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The board of directors faced a difficult task. It needed to fill Joseph Nacchio's rather large shoes. After leading Qwest Communications International Inc. through a period of rapid and massive growth, the high-flying and flamboyant chief executive officer was taking his leave.

How did the board replace "Macho" Nacchio's drive and abrasive charisma? It promptly went out and hired the anti-Nacchio.

Why? Because the big growth kick had propelled Denver-based Qwest to enormous losses, a staggering debt load and allegations of accounting irregularities that had, in fact, contributed to the departure of the man who was at the helm.

Montreal-born Richard Notebaert is 54, only a year older than his predecessor, but there the similarities end. He is low-key and has a reputation for building consensus within an organization. Most important, he is a veteran, having not only run a major telephone company but also presided over its successful sale to another firm.

The story at Vivendi Universal SA is remarkably similar. Jean-Marie Messier, a brash investment banker in his 40s, led the former French water-and-sewer utility on a dizzying series of takeovers that transformed it into a global media giant. These adventures also led to a flood of red ink, angry investors and, finally, Mr. Messier's ouster this month.

His successor, Jean-René Fourtou, is 63 - 18 years older than Mr. Messier, and has a track record of quietly turning around basket cases. Rather than a visionary, "he's a CEO who gets his hands dirty," a French business observer told The Wall Street Journal.

In a corporate world racked by scandal and outrage, a new wave of leaders is sweeping into power, but many of these "fresh faces" look decidedly familiar. With former superstars in retreat, the trend is to hire turnaround specialists with grey hair, long résumés and extensive personal networks - not to mention a work history marked by competence and probity.

Embattled boards are desperate to find people who possess that elusive quality known as "character," says business historian and author Richard Tedlow of the Harvard Business School. "You need someone with a breadth of vision who understands that the corporation serves not only shareholders but communities, customers and employees."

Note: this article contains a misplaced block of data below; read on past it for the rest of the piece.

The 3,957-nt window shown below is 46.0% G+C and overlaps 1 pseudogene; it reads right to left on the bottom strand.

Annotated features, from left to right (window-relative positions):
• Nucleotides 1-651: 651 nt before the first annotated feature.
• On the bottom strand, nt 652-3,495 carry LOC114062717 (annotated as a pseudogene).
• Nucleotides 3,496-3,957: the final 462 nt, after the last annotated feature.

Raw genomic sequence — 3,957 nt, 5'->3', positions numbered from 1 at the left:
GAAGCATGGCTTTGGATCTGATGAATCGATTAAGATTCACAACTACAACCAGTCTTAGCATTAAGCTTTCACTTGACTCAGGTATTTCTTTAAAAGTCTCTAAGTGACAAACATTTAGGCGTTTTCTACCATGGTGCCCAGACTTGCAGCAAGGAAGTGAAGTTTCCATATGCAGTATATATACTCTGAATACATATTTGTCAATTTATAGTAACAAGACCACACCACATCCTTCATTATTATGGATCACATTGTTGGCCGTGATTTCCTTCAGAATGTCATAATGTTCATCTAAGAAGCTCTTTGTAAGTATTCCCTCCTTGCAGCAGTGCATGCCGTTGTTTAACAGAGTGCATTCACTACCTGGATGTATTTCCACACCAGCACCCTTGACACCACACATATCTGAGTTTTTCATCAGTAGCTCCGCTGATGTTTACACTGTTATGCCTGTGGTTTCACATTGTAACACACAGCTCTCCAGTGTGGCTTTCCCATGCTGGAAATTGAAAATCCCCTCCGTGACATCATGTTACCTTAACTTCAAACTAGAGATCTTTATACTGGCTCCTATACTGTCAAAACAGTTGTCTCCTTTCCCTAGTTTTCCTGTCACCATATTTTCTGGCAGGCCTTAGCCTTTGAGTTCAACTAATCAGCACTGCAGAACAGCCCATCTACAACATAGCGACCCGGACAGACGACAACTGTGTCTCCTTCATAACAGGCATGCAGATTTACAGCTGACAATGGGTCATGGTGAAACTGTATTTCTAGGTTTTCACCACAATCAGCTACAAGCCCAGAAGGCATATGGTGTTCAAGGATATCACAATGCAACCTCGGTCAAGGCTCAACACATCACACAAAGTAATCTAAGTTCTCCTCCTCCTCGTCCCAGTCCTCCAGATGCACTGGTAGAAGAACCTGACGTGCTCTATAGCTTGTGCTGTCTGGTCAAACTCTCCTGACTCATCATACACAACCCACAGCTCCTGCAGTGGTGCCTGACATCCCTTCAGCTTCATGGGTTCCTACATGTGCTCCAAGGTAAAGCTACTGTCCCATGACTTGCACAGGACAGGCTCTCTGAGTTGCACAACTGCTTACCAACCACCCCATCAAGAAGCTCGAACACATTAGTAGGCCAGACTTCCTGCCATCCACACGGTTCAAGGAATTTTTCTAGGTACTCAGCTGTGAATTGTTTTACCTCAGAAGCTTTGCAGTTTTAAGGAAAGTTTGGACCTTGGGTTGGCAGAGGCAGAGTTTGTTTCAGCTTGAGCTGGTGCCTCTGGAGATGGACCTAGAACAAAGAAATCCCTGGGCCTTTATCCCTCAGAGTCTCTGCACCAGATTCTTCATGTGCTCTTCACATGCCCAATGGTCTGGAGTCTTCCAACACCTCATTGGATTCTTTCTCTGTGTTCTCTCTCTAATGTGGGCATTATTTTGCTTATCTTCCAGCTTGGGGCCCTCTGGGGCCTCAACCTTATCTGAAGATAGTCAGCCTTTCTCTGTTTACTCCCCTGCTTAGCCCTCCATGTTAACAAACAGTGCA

But recruiting leaders for their character is difficult, he says, "because it is soft and mushy and hard to quantify - and you can't mathematically model it."

For many scandal-ridden companies, the answer is to recruit senior managers who have weathered serious storms, scored some enduring successes, and taken on an aura of managerial gravitas. It's a good time to be a reputedly squeaky-clean former CEO.

These recovery experts certainly have their work cut out for them. Mr. Notebaert disclosed this week that, as well as being in dire financial shape, Qwest is facing an investigation by the U.S. Justice Department. At Vivendi, Mr. Fourtou is caught in a cash crunch and under increasing pressure to sell assets so he can cope with it.

Coupled with the WorldCom debacle and coming on the heels of the great Enron scandal, the ever-widening crisis in the executive suites has prompted a serious call for action. Groups such as the U.S. Business Roundtable and the Canadian Council of Chief Executives have tried to head off the spectre of increased government regulation by proposing that corporate leaders clean up their own messes.

But clearly more regulation is coming, as evident this week in U.S. President George W. Bush's so-called declaration of war on corporate criminals. The presidential rhetoric sounded bold - promising harsh punishment of executives who "cook the books" and violate the public trust - but the implication was that wrongdoing can be fixed by weeding out some bad apples.

However, Warren Bennis, the dean of U.S. management-leadership experts, says character can't be imposed by legislation or by greater sanctions against offenders. It requires a profound change in corporate culture, in the way people are compensated and in the values that ultimately prevail in society.

What Mr. Bush offered was a mere Band-Aid, says Professor Bennis, who teaches at University of Southern California. He should have vowed to ensure that every appointment by his administration will serve as a role model, but that wouldn't be easy. After all, Mr. Bush and Vice-President Dick Cheney themselves have come under suspicion for things that happened while they were businessmen.

"I think we have to create a different set of values, other than the rise of the stock price, as the tag line of success in capitalist countries," Prof. Bennis says. He argues that the spate of scandals has effectively ended 20 years when the marketplace totally dominated institutions in the United States, ahead of even government and religion.

A big part of the problem, Prof. Tedlow says, is that the CEO-selection process became unbalanced, with boards placing undue weight on the answer to one question: Can this candidate get the stock price to go up? Perhaps not surprisingly, senior executives became obsessed with share prices, at the expense of workers and customers. In the process, they corrupted capitalism itself, wiping out the trust of the very shareholders who are supposed to benefit from rising markets.

"To look at a corporation and to think that its sum and substance is to be a moneymaking machine, with no other function to perform in this world, is asking for trouble," he says. "We have asked for it and we're getting it."

The emphasis on stock appreciation, at the expense of all other corporate goals, bred several layers of abuse. It spurred questionable diversification and expansion, as corporate leaders strived to report ever-increasing revenues and profits. They were spurred on by their own compensation schemes, which became ever more dependent on owning stock or at least the option to buy it.